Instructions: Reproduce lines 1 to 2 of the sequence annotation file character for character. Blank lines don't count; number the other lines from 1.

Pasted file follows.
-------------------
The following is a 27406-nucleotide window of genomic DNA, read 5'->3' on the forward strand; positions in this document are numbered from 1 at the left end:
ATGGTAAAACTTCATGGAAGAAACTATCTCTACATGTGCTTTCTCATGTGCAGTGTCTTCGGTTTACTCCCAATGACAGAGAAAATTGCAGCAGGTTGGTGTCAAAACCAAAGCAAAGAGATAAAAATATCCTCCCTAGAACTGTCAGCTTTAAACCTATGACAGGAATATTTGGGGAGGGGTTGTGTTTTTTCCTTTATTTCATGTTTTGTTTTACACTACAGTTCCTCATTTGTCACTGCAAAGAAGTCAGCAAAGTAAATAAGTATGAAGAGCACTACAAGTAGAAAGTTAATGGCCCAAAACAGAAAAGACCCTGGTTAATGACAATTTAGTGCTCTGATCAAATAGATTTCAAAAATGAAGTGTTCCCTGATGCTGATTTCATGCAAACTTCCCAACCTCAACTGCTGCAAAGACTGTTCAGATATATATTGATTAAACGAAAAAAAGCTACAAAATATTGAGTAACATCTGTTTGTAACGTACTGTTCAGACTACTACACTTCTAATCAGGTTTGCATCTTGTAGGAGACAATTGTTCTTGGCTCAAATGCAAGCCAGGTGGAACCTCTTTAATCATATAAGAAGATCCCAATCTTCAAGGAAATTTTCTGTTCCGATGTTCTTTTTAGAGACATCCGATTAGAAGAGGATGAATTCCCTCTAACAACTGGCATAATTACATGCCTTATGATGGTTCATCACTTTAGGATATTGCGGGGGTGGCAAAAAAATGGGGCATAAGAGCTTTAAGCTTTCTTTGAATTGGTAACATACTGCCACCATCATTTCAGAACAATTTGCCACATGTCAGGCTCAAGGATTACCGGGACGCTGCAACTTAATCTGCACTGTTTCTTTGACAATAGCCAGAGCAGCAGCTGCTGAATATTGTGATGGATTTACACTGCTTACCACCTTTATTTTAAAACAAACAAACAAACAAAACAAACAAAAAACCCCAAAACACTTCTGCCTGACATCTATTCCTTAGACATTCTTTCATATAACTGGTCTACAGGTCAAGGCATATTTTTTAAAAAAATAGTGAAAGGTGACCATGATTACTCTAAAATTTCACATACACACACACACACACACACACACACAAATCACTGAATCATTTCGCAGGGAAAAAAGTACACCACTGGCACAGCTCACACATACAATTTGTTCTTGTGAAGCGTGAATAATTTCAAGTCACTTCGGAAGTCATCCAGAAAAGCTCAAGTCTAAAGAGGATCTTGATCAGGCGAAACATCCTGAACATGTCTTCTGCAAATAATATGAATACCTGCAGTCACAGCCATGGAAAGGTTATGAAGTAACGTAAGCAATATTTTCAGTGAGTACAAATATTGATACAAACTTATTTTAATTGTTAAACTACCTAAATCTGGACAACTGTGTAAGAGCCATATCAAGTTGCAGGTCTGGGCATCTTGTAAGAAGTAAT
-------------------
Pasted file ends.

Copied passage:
The following is a 27406-nucleotide window of genomic DNA, read 5'->3' on the forward strand; positions in this document are numbered from 1 at the left end:
ATGGTAAAACTTCATGGAAGAAACTATCTCTACATGTGCTTTCTCATGTGCAGTGTCTTCGGTTTACTCCCAATGACAGAGAAAATTGCAGCAGGTTGGTGTCAAAACCAAAGCAAAGAGATAAAAATATCCTCCCTAGAACTGTCAGCTTTAAACCTATGACAGGAATATTTGGGGAGGGGTTGTGTTTTTTCCTTTATTTCATGTTTTGTTTTACACTACAGTTCCTCATTTGTCACTGCAAAGAAGTCAGCAAAGTAAATAAGTATGAAGAGCACTACAAGTAGAAAGTTAATGGCCCAAAACAGAAAAGACCCTGGTTAATGACAATTTAGTGCTCTGATCAAATAGATTTCAAAAATGAAGTGTTCCCTGATGCTGATTTCATGCAAACTTCCCAACCTCAACTGCTGCAAAGACTGTTCAGATATATATTGATTAAACGAAAAAAAGCTACAAAATATTGAGTAACATCTGTTTGTAACGTACTGTTCAGACTACTACACTTCTAATCAGGTTTGCATCTTGTAGGAGACAATTGTTCTTGGCTCAAATGCAAGCCAGGTGGAACCTCTTTAATCATATAAGAAGATCCCAATCTTCAAGGAAATTTTCTGTTCCGATGTTCTTTTTAGAGACATCCGATTAGAAGAGGATGAATTCCCTCTAACAACTGGCATAATTACATGCCTTATGATGGTTCATCACTTTAGGATATTGCGGGGGTGGCAAAAAAATGGGGCATAAGAGCTTTAAGCTTTCTTTGAATTGGTAACATACTGCCACCATCATTTCAGAACAATTTGCCACATGTCAGGCTCAAGGATTACCGGGACGCTGCAACTTAATCTGCACTGTTTCTTTGACAATAGCCAGAGCAGCAGCTGCTGAATATTGTGATGGATTTACACTGCTTACCACCTTTATTTTAAAACAAACAAACAAACAAAACAAACAAAAAACCCCAAAACACTTCTGCCTGACATCTATTCCTTAGACATTCTTTCATATAACTGGTCTACAGGTCAAGGCATATTTTTTAAAAAAATAGTGAAAGGTGACCATGATTACTCTAAAATTTCACATACACACACACACACACACACACACACAAATCACTGAATCATTTCGCAGGGAAAAAAGTACACCACTGGCACAGCTCACACATACAATTTGTTCTTGTGAAGCGTGAATAATTTCAAGTCACTTCGGAAGTCATCCAGAAAAGCTCAAGTCTAAAGAGGATCTTGATCAGGCGAAACATCCTGAACATGTCTTCTGCAAATAATATGAATACCTGCAGTCACAGCCATGGAAAGGTTATGAAGTAACGTAAGCAATATTTTCAGTGAGTACAAATATTGATACAAACTTATTTTAATTGTTAAACTACCTAAATCTGGACAACTGTGTAAGAGCCATATCAAGTTGCAGGTCTGGGCATCTTGTAAGAAGTAAT